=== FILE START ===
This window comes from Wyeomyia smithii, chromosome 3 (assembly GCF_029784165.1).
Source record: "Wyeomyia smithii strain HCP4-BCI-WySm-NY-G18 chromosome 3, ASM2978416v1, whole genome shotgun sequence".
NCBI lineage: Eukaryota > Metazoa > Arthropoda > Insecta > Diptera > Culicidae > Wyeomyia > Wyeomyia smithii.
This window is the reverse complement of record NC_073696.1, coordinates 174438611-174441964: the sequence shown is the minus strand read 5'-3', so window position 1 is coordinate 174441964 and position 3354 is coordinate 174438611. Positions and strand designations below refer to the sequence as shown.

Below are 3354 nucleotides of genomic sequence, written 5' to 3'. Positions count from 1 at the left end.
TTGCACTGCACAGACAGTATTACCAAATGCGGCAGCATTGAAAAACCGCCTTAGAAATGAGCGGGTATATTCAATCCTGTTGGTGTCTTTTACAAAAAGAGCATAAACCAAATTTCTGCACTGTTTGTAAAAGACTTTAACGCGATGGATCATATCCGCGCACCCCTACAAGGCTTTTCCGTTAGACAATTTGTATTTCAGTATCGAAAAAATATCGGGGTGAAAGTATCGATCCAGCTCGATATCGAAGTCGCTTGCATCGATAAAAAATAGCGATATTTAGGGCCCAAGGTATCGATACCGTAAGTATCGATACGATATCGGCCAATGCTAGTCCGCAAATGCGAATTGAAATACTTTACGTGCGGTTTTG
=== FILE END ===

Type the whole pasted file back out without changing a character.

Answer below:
This window comes from Wyeomyia smithii, chromosome 3 (assembly GCF_029784165.1).
Source record: "Wyeomyia smithii strain HCP4-BCI-WySm-NY-G18 chromosome 3, ASM2978416v1, whole genome shotgun sequence".
NCBI lineage: Eukaryota > Metazoa > Arthropoda > Insecta > Diptera > Culicidae > Wyeomyia > Wyeomyia smithii.
This window is the reverse complement of record NC_073696.1, coordinates 174438611-174441964: the sequence shown is the minus strand read 5'-3', so window position 1 is coordinate 174441964 and position 3354 is coordinate 174438611. Positions and strand designations below refer to the sequence as shown.

Below are 3354 nucleotides of genomic sequence, written 5' to 3'. Positions count from 1 at the left end.
TTGCACTGCACAGACAGTATTACCAAATGCGGCAGCATTGAAAAACCGCCTTAGAAATGAGCGGGTATATTCAATCCTGTTGGTGTCTTTTACAAAAAGAGCATAAACCAAATTTCTGCACTGTTTGTAAAAGACTTTAACGCGATGGATCATATCCGCGCACCCCTACAAGGCTTTTCCGTTAGACAATTTGTATTTCAGTATCGAAAAAATATCGGGGTGAAAGTATCGATCCAGCTCGATATCGAAGTCGCTTGCATCGATAAAAAATAGCGATATTTAGGGCCCAAGGTATCGATACCGTAAGTATCGATACGATATCGGCCAATGCTAGTCCGCAAATGCGAATTGAAATACTTTACGTGCGGTTTTG